Messaging app Line has introduced new security measures that notify users when their account is accessed via its desktop app and Web-based store.

The move appears to be a response to pressure in its native Japan, where police have fielded complaints from users whose accounts have been accessed by third parties. The company denied that its database was hacked, and instead asked users to create more sophisticated passwords and keep their user ID private.

The new feature sends a chat ping when users log in to the Mac or Windows app, or the Web store. It also sends a notification in the event of any unsuccessful attempts to log in.

If a third-party has gotten access, the mobile app can be used to remotely log out of the PC app, after which the password can be changed. There is a link that users can follow if their Web store account has been compromised. We tested both, and they worked as explained.

line security 730x357 Chat app Line adds security measures for desktop and web logins amid hacking concerns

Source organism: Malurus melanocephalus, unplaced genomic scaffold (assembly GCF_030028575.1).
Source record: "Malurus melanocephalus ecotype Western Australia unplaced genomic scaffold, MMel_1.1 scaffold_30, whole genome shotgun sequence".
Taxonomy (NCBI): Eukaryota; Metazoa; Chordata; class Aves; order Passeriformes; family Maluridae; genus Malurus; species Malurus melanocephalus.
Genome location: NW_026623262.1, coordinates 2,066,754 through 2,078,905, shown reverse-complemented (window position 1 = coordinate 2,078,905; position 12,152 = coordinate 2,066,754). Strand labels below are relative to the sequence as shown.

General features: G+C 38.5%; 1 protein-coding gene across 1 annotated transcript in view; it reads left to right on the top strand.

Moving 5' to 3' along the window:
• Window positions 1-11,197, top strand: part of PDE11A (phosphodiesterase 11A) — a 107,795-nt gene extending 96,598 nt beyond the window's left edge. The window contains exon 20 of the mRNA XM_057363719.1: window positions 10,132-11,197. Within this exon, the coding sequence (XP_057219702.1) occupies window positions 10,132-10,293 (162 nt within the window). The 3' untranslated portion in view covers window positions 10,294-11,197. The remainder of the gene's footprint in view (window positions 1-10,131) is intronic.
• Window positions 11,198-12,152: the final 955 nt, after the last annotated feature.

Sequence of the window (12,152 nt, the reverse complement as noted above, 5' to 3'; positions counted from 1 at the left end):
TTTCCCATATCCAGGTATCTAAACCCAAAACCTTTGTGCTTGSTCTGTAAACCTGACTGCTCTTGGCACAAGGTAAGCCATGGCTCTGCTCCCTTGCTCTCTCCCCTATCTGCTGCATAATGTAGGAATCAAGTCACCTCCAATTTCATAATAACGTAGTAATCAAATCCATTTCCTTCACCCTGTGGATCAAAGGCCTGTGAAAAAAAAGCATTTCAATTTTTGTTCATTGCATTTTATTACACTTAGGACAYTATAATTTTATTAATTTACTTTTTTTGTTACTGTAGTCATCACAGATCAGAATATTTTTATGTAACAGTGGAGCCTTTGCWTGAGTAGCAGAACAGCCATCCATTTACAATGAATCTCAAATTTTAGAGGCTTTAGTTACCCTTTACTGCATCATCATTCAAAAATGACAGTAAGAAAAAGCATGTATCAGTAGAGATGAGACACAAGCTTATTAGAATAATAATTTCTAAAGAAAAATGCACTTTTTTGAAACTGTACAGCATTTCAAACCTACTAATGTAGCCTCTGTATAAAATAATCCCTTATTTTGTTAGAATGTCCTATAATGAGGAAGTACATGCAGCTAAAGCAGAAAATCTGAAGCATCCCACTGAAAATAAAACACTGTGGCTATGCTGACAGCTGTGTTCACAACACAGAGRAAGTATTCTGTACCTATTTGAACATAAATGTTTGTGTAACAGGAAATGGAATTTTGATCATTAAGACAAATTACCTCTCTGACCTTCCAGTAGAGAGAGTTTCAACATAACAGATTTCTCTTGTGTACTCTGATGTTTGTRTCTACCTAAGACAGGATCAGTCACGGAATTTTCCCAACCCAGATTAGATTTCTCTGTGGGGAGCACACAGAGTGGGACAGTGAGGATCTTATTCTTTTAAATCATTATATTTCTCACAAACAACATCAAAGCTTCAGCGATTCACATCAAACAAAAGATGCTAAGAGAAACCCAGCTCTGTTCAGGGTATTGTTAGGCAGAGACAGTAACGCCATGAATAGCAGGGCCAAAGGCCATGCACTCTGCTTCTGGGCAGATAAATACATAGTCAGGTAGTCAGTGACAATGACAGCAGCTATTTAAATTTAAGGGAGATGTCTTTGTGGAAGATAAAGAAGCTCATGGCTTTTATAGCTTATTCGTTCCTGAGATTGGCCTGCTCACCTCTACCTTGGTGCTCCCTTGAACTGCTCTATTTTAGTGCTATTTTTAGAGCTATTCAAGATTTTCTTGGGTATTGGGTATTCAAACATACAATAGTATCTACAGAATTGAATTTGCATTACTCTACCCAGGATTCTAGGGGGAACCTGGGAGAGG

Line has been focused on security recently. It added self-destructing and encrypted messaging to its mobile service, while its iOS and Android apps can be locked with a designated password. Gaining access to another user’s account via the mobile apps is harder because it can be tied to a specific phone number.

Line does not allow users to access their account from multiple mobile devices, and that seems unlikely to change given this new focus on user security.

➤ Line blog

Related: Messaging app Line gets serious about privacy with Telegram-inspired ‘hidden chat’ feature